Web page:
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JCAHO to study hospital smoking-cessation practices
The Joint Commission on Accreditation of Healthcare Organizations (JCAHO) announced the implementation of an externally funded research study that will examine the counseling hospitals offer to patients to help them stop smoking.
A survey was sent to a random sample of 185 hospitals nationwide to assess the smoking cessation counseling provided to hospital patients admitted with diagnoses of acute myocardial infarction, heart failure, and pneumonia. The survey also seeks the perspective of institutional leaders on the effectiveness of smoking-cessation efforts.
The deadline for returning the survey was Sept. 8. Responses to the survey and findings from the research study will have no impact on the accreditation status of organizations participating in this project.
Findings from the study will be used to identify best practices and develop educational strategies that health care organizations can employ to improve current smoking cessation practices. The initiative is being funded by the Smoking Cessation Leadership Center at the University of California, San Francisco, which is supported by the Robert Wood Johnson Foundation.
In addition to standards banning smoking at hospitals, the Joint Commission addresses the issue of smoking cessation as part of its standardized performance measurement requirements. Three of the core measure sets acute myocardial infarction, heart failure and pneumonia contain measures related to whether smoking cessation advice or counseling has been provided during a hospital stay.
For more information about the project, please contact Karin Jay in the Joint Commission’s Division of Research at (630) 792-4940 or by e-mail (firstname.lastname@example.org). To learn more about the Smoking Cessation Leadership Center, go to http://smokingcessationleadership.ucsf.edu or call (415) 502-1881.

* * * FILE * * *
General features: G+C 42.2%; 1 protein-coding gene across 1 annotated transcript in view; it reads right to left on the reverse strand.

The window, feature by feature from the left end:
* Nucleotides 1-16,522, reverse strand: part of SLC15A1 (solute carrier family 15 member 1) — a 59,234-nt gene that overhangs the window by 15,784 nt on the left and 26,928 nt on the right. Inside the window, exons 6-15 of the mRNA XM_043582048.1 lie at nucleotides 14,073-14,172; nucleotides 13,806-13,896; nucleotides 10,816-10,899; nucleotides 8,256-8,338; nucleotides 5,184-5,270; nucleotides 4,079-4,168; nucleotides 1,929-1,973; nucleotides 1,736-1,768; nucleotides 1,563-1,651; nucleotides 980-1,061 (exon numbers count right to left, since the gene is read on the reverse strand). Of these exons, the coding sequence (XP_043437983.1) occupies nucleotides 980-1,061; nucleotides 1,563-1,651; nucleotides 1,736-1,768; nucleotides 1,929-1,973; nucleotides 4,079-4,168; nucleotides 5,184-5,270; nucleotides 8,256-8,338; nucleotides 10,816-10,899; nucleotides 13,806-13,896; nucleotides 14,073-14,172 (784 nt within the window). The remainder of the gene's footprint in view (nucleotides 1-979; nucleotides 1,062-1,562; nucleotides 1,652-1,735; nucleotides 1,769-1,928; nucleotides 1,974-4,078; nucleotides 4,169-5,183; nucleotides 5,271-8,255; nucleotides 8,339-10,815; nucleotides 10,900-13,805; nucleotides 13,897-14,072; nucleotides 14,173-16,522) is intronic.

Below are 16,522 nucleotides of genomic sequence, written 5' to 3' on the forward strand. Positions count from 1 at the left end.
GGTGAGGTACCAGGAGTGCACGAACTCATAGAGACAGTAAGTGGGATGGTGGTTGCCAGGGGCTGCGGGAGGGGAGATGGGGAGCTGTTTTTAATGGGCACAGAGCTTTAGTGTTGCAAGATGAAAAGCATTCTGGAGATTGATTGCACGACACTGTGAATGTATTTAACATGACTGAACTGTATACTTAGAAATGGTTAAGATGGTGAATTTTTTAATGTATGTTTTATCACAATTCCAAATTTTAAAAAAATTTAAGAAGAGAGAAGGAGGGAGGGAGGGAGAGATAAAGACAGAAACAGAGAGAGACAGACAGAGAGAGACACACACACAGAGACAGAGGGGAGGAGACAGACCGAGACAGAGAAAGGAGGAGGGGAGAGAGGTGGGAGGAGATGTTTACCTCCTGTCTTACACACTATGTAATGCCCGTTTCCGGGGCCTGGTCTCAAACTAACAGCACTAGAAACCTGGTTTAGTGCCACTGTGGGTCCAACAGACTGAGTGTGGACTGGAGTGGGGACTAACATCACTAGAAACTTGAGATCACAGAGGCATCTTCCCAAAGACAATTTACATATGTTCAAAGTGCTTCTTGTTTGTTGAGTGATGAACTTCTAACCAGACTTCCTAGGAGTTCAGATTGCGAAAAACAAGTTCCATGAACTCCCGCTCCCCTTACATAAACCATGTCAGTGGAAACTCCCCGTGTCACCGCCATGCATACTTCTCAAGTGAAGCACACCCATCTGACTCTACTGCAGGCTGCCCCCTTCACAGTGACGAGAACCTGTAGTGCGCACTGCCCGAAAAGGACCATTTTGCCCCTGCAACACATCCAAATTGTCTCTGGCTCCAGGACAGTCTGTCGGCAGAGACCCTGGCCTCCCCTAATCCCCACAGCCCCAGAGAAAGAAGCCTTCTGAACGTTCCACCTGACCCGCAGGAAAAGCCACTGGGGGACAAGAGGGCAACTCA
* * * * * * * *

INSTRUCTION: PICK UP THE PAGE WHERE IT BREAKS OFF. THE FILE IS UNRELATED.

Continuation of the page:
JCAHO panel to examine cultural, linguistic issues
The Joint Commission on Accreditation of Healthcare Organizations (JCAHO) has appointed an expert panel to assist in a study of hospitals’ efforts to address cultural and linguistic issues that affect patient care. The 2½-year study will attempt to identify best practices for providing culturally and linguistically appropriate care in hospitals, and could play a role in future JCAHO accreditation standards. The study will involve site visits to a sample of 60 hospitals starting May 2005.
The panel, which first met last month, will advise JCAHO in selecting hospitals for site visits, determining what information to collect, and developing a survey tool and protocol for collecting information. The 23-member panel includes a representative from the Health Research and Educational Trust, which is an American Hospital Association affiliate. For a complete list of panel members, see the press release at www.jcaho.org.
South Florida partners promote healthy habits in schools
The Joe DiMaggio Children’s Hospital Foundation has received $1.4 million in grants for a program that will promote healthy habits among fourth- and fifth-graders at 50 public schools in South Florida. The program seeks to decrease the rate of childhood obesity and improve health and academic performance.
Partners in the regional project include the School Board of Broward County, Health Care District of Palm Beach County, Joe DiMaggio Children’s Hospital, North Broward Hospital District, School District of Palm Beach County, and YMCA of South Palm Beach County. The initiative will phased in 16-18 schools a year over the next three years, reaching an estimated 18,000 students, according to a press release from Memorial Healthcare System, which includes Joe DiMaggio Children’s Hospital.
In addition to local funding, the "Schools of Wellness Initiative" received a $500,000 matching grant from the Robert Wood Johnson Foundation.